HUL: Is another weak quarter a cause of panic for investors?

Hindustan Unilever reported a standalone net profit of  ₹2,406 crore in Q4FY24, registering a decline of 6% from  ₹2,552 crore in the same period last year. (File Photo: Reuters)
Hindustan Unilever reported a standalone net profit of 2,406 crore in Q4FY24, registering a decline of 6% from 2,552 crore in the same period last year. (File Photo: Reuters)


  • The company continues to grapple with flat volumes and heightened competition but there are some silver linings

Hindustan Unilever Ltd (HUL) is asking for more patience from its investors as the the fast-moving consumer (FMCG) company grapples with persistent sluggish volume growth. The trend, a cause of concern for the past few quarters, persisted into the March quarter (Q4FY24), with underlying volume growth at mere 2%, same as the previous two quarters, after a slightly better, but hardly impressive, 3% increase seen in Q1.

This growth was primarily driven by the home care business, which experienced mid-single digit growth, while the beauty & personal care (BPC) and foods & refreshment segments remained stagnant.

Also Read: Is consumption demand recovering? HUL bosses think so

Overall, competition from smaller players continues to be a problem. While the premium portfolio is doing relatively better, that’s not enough going by the 1% year-on-year decrease in Q4 Ebitda (earnings before interest, tax, depreciation and amortization) to 3,435 crore. According to the investor presentation, the market share metric has worsened sequentially, with less than 60% of the company’s businesses now gaining share.

For the second consecutive quarter, HUL’s pricing or realization was lower year-on-year in Q4 on the back of product price cuts. As a result, total operating revenue for Q4 remained flat year-on-year at 14,857 crore. The biggest let-down was a 2.7% decline in BPC revenue to 5,050 crore, exacerbated by an astonishing 10% drop in personal care revenue. What gives?

The skin cleansing portfolio suffered due to price cuts and a drop in volumes in the mass and popular segments. Here, HUL is taking steps like correcting the price-value equation in mass and popular segments. Meanwhile, the home care business was also adversely impacted by price cuts, achieving only a 1.4% revenue growth. Revenue from food & refreshment grew by 3%, helped by pricing.

The improvement in gross margin remains a bright spot. In Q4, gross margin expanded by 316 basis points year-on-year to 51.9%. However, the Ebitda margin slightly contracted by 19 basis points to 23.1% due to higher advertising and promotion expenses and increased staff costs. For the fiscal year 2024, margin trends are similar, with a significant expansion in gross margin and a much smaller increase in Ebitda margin. Management expects the Ebitda margin to maintain current levels in the near term.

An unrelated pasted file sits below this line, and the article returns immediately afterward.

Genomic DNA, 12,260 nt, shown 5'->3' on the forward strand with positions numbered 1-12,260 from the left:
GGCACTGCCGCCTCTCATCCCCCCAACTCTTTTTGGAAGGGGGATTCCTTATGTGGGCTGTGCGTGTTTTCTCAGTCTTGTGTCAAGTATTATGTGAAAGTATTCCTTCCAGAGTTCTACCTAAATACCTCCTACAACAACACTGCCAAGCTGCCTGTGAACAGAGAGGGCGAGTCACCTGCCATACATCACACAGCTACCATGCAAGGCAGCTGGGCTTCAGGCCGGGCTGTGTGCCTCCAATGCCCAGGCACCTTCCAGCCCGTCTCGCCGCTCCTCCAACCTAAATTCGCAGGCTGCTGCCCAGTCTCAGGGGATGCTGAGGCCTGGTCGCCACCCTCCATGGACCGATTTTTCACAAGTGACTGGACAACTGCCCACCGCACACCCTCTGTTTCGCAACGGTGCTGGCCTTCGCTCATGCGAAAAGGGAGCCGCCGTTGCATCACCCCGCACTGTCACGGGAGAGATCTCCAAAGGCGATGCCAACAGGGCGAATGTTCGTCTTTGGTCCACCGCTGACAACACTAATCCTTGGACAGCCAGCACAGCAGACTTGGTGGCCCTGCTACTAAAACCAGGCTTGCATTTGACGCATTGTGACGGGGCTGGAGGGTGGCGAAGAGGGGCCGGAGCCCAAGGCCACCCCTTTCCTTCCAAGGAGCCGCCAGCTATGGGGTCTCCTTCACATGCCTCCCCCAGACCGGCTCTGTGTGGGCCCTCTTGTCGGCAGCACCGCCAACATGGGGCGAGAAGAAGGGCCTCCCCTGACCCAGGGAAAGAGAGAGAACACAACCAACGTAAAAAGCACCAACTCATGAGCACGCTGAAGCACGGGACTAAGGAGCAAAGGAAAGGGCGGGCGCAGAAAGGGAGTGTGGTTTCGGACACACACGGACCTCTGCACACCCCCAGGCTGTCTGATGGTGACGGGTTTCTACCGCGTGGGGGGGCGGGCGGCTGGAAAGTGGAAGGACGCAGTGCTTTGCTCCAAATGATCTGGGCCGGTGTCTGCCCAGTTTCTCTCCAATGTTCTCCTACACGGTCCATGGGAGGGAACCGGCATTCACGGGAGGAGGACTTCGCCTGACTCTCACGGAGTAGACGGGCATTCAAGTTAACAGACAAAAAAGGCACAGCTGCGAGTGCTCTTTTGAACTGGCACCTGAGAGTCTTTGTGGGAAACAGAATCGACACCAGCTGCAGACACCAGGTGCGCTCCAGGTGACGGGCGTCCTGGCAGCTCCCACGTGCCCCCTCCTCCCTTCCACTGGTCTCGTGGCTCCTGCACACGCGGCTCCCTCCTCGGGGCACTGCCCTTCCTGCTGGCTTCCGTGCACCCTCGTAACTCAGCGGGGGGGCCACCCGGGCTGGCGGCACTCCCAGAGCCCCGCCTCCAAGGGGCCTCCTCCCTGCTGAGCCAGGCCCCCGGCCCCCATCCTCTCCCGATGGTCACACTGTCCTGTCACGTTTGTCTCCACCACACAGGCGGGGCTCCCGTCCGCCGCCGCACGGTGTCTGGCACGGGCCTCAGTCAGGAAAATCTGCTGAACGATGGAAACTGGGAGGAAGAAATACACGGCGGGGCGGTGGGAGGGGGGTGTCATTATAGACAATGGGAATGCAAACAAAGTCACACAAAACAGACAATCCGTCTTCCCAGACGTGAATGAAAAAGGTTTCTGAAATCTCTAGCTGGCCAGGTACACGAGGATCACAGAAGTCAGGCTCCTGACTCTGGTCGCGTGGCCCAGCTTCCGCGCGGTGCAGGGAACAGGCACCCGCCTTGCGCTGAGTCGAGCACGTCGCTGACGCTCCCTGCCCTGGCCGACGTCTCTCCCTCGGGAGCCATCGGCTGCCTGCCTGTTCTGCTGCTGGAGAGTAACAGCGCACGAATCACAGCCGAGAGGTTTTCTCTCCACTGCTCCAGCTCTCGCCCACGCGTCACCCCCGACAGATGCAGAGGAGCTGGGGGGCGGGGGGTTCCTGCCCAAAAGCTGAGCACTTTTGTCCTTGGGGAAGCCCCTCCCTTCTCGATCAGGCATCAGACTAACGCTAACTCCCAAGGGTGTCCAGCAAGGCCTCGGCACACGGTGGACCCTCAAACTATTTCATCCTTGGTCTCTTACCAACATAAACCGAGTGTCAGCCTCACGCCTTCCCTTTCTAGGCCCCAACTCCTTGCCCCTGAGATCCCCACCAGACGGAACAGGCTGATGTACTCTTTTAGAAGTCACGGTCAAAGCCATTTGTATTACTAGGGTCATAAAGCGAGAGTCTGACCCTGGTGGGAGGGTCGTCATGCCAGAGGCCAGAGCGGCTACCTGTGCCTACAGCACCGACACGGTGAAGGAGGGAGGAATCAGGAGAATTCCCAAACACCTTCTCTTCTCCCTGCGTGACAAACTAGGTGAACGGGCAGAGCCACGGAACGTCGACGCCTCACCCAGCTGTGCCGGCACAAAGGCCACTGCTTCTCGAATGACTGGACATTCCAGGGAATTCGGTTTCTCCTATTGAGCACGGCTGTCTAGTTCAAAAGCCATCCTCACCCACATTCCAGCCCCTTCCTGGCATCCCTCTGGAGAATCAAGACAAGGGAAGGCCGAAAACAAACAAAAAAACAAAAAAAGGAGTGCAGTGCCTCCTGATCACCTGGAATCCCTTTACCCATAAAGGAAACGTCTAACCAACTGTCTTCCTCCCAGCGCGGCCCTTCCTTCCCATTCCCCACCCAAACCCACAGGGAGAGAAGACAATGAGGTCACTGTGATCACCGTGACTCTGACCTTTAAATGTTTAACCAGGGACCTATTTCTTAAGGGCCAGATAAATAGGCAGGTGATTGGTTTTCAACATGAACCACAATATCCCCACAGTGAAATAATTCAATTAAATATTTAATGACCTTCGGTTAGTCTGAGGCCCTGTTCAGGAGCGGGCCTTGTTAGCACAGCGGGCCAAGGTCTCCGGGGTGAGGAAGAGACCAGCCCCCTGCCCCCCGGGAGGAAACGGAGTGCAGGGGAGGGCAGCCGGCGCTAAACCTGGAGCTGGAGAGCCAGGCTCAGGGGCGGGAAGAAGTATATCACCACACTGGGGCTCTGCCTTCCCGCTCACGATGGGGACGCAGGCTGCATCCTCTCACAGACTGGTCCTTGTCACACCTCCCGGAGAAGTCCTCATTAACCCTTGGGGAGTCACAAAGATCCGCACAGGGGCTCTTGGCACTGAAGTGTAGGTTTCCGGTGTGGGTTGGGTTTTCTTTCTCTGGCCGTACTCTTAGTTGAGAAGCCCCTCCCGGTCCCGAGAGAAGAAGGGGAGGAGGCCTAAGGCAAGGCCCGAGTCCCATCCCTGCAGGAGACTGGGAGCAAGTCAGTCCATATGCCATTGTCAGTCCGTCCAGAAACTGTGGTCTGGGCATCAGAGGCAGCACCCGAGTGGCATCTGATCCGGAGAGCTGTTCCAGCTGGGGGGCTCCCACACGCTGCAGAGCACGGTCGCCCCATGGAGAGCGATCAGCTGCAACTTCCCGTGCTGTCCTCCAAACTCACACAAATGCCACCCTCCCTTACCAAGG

The recovery path for HUL’s volume growth appears challenging.

“With expectations of gradual recovery in volume growth trajectory and pricing growth likely to remain low (marginally negative in H1FY25 and low-single digit in H2FY25 if raw material prices remain unchanged), outlook for FY25 revenue growth in underwhelming," said an ICICI Securities report dated 25 April.

However, the brokerage points out that in a scenario where material inflation in raw material prices return driven by increased geopolitical concerns, HUL is likely to be a beneficiary on the back of price-led growth and reduced competitive intensity. Much also depends on how monsoons pan out this year and improving macro-economic indicators.

Against the backdrop of subdued demand conditions, analysts have trimmed their earnings estimates for FY25 and FY26. Investors, too, seem to have adjusted their expectations accordingly. So far in 2024, HUL shares have fallen by 16%, underperforming the sectoral Nifty FMCG index, which dropped by 5%.

“HUL has seen steady de-rating since August 2022, with the current forward price-to-earnings (P/E) multiple at 46x (on consensus), which is about 15% and 5% below its 5-year and 10-year historical average forward P/E, respectively," said an Emkay Global Financial Services report from 25 April.

According to Emkay's analysts, a re-rating in the stock requires better execution.

While valuations have tapered, any significant improvement is expected to be gradual, limiting substantial gains. Thus, while HUL’s investors have little reason for alarm, there is also no cause for celebration.

Read More: Beyond tea and salt: How Sunil D’Souza plans to spice up Tata’s FMCG pie

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